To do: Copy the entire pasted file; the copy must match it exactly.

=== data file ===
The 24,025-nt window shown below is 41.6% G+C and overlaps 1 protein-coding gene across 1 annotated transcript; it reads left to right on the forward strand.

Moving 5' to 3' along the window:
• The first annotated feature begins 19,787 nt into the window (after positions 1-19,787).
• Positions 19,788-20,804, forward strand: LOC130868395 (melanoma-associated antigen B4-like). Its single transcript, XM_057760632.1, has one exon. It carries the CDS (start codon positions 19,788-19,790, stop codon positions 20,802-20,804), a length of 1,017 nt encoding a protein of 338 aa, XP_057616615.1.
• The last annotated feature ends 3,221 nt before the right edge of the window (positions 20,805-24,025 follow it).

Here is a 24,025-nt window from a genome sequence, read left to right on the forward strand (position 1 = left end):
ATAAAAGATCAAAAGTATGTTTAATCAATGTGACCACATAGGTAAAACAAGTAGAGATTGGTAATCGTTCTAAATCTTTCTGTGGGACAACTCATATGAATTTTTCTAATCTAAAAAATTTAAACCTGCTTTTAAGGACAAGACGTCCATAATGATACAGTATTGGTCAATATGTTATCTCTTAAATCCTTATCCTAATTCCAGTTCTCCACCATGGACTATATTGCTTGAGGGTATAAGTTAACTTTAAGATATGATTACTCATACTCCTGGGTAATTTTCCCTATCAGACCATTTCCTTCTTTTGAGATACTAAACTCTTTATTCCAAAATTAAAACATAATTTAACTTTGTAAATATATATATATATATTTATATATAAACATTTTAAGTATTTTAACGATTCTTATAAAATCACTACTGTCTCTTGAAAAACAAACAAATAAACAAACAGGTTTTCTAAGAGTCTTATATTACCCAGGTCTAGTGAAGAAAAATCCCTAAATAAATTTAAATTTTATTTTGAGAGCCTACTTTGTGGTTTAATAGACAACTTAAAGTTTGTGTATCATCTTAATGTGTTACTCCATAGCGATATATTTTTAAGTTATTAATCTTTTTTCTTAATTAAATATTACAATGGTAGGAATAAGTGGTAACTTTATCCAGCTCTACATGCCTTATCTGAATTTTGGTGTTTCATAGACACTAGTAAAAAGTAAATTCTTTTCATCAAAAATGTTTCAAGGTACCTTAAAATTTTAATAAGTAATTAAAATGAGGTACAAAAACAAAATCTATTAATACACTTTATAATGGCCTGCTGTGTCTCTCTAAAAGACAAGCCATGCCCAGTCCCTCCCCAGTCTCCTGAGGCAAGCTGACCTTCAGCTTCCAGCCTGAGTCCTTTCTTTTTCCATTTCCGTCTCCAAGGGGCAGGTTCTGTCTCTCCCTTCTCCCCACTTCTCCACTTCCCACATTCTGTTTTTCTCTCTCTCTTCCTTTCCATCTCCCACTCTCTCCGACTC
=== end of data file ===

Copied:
The 24,025-nt window shown below is 41.6% G+C and overlaps 1 protein-coding gene across 1 annotated transcript; it reads left to right on the forward strand.

Moving 5' to 3' along the window:
• The first annotated feature begins 19,787 nt into the window (after positions 1-19,787).
• Positions 19,788-20,804, forward strand: LOC130868395 (melanoma-associated antigen B4-like). Its single transcript, XM_057760632.1, has one exon. It carries the CDS (start codon positions 19,788-19,790, stop codon positions 20,802-20,804), a length of 1,017 nt encoding a protein of 338 aa, XP_057616615.1.
• The last annotated feature ends 3,221 nt before the right edge of the window (positions 20,805-24,025 follow it).

Here is a 24,025-nt window from a genome sequence, read left to right on the forward strand (position 1 = left end):
ATAAAAGATCAAAAGTATGTTTAATCAATGTGACCACATAGGTAAAACAAGTAGAGATTGGTAATCGTTCTAAATCTTTCTGTGGGACAACTCATATGAATTTTTCTAATCTAAAAAATTTAAACCTGCTTTTAAGGACAAGACGTCCATAATGATACAGTATTGGTCAATATGTTATCTCTTAAATCCTTATCCTAATTCCAGTTCTCCACCATGGACTATATTGCTTGAGGGTATAAGTTAACTTTAAGATATGATTACTCATACTCCTGGGTAATTTTCCCTATCAGACCATTTCCTTCTTTTGAGATACTAAACTCTTTATTCCAAAATTAAAACATAATTTAACTTTGTAAATATATATATATATATTTATATATAAACATTTTAAGTATTTTAACGATTCTTATAAAATCACTACTGTCTCTTGAAAAACAAACAAATAAACAAACAGGTTTTCTAAGAGTCTTATATTACCCAGGTCTAGTGAAGAAAAATCCCTAAATAAATTTAAATTTTATTTTGAGAGCCTACTTTGTGGTTTAATAGACAACTTAAAGTTTGTGTATCATCTTAATGTGTTACTCCATAGCGATATATTTTTAAGTTATTAATCTTTTTTCTTAATTAAATATTACAATGGTAGGAATAAGTGGTAACTTTATCCAGCTCTACATGCCTTATCTGAATTTTGGTGTTTCATAGACACTAGTAAAAAGTAAATTCTTTTCATCAAAAATGTTTCAAGGTACCTTAAAATTTTAATAAGTAATTAAAATGAGGTACAAAAACAAAATCTATTAATACACTTTATAATGGCCTGCTGTGTCTCTCTAAAAGACAAGCCATGCCCAGTCCCTCCCCAGTCTCCTGAGGCAAGCTGACCTTCAGCTTCCAGCCTGAGTCCTTTCTTTTTCCATTTCCGTCTCCAAGGGGCAGGTTCTGTCTCTCCCTTCTCCCCACTTCTCCACTTCCCACATTCTGTTTTTCTCTCTCTCTTCCTTTCCATCTCCCACTCTCTCCGACTC